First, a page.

The group also includes school district teacher mentor Jereme Monette, although it is unclear how long he will remain in the race. Monette has neither raised nor spent any money since May, according to records. He has not spoken to the Tampa Bay Times.
Neither has Brink, who is running at-large in District 6, a field of nine. Brink, formerly a contributor to reformist school board candidates and members, has spent only the $166 for filing fees. He has accepted contributions from no one.
Before establishing a charitable foundation that promotes advocacy in education, Brink made millions through MonaVie, a marketing company that sold fruit juice with advertised health and healing benefits.
The District 6 group also includes Asher Edelson, the Hillsborough Community College student; Toler, Shah; Russ Patterson, who made an unsuccessful bid for the state House in 2010; and Alison McGillivray Fernandez, who is finishing her second term as a member of the Temple Terrace City Council.
"With the incumbents gone, now everybody's coming out," Fernandez said. "Historically, in School Board races, no matter how unhappy people are, it's almost impossible to beat an incumbent."
In South Tampa's District 2, Candy Olson is also stepping down when her term ends this year. Those looking to replace her include Shimberg, a community volunteer; and Michael Weston, the former Freedom High School teacher who made a practice of criticizing Olson at board meetings, along with the new teacher evaluation system.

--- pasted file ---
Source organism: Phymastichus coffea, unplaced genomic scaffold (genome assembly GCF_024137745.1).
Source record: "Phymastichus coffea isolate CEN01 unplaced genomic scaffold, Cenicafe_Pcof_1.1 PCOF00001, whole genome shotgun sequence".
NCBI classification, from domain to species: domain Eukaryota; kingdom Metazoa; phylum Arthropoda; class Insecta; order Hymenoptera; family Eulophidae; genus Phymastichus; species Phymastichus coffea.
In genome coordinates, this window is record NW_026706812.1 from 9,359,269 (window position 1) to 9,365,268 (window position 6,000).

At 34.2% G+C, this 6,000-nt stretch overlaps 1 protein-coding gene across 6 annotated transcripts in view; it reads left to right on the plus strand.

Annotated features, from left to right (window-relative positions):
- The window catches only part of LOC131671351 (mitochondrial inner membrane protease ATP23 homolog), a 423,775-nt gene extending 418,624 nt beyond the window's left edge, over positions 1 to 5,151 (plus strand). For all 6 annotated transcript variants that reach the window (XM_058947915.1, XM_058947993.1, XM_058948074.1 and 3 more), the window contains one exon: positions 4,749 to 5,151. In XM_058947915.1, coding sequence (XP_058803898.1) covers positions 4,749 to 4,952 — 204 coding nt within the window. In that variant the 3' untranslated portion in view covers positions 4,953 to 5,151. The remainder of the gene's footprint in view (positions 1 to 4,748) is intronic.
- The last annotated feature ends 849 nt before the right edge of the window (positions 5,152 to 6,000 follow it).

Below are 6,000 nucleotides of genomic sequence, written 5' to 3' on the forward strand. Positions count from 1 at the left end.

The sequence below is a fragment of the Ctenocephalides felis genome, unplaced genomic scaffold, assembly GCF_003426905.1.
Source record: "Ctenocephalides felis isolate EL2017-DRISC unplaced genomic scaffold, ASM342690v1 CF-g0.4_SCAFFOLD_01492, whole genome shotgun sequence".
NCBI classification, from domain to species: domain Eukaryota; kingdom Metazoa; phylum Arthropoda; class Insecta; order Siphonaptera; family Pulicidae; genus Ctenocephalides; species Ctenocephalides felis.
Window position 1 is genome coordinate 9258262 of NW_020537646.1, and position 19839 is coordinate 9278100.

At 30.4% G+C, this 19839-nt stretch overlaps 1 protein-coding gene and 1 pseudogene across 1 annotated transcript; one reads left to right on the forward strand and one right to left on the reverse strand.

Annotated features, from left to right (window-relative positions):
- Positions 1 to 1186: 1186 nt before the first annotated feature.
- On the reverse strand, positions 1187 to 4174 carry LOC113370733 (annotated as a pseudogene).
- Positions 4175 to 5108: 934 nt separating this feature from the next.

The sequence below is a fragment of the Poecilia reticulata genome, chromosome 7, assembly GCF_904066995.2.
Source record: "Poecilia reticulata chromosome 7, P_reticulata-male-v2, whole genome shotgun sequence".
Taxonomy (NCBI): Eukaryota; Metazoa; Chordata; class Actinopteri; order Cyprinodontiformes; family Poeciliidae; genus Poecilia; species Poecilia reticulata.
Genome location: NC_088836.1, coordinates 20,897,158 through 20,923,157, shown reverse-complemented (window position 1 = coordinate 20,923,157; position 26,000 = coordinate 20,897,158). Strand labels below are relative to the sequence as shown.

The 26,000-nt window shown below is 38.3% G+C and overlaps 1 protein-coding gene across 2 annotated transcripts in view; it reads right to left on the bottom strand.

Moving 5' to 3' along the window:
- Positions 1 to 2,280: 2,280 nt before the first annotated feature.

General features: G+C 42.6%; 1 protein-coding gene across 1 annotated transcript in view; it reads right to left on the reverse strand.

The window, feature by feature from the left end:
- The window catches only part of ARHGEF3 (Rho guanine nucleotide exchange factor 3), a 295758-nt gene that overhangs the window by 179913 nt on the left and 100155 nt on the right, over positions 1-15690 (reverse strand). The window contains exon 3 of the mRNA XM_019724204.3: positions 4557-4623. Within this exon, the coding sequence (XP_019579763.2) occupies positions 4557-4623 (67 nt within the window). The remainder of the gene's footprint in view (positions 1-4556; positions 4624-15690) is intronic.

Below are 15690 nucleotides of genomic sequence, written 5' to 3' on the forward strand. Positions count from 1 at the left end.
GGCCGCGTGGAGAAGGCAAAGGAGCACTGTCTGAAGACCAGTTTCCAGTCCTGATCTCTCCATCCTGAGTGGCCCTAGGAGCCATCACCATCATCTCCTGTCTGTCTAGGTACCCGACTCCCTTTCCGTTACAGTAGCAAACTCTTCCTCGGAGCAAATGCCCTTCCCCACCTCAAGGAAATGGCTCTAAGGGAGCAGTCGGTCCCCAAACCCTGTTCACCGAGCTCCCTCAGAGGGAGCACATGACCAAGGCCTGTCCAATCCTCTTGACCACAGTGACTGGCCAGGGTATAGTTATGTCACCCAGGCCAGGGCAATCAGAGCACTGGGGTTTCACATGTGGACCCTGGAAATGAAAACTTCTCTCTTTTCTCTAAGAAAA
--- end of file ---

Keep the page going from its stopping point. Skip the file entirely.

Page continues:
Weston's fortunes changed in February when an anonymous letter-writer accused him of disrespecting teachers and students. Olson read the letter out loud at a board meeting, including an allegation that Weston said he was "going to Las Vegas to get laid." Olson announced her departure shortly afterward.
The district's investigation of Weston did not substantiate he ever made the Las Vegas statement, and he was cleared of allegations that he disrespected staff. Students interviewed did say he was rude to them.
But Weston says district officials purposely selected students who would say negative things about him, and he filed a grievance. As Weston did not have tenure, the principal was able to dismiss him when the school year ended.
Asked about the case this week, Weston provided a letter from a parent who said her son liked Weston and that the school needed more teachers like him.
Rounding out the District 2 candidates but trailing in fundraising is Sally Harris, who operates a child care center and is running for the second time. Harris said she plans to "hit the ground running" after Monday, when students return to school.
As she sees it, there is nothing wrong with the field of entrants drawn to a School Board race.
"I think it attracts quality candidates if their heart is in the right place, if they have a strong desire to make a difference in a child's world," she said.
As for money: Cindy Stuart beat incumbent Jack Lamb in 2012 even though Lamb outspent her 3-1. Her advice to the candidates: Don't underestimate how much work goes into the job, before and after the election.
"It's a lot harder than it looks," she said. "We want to call it a part-time job, but I can guarantee it is not a part-time job."
Marlene Sokol can be reached at (813) 226-3356 or firstname.lastname@example.org.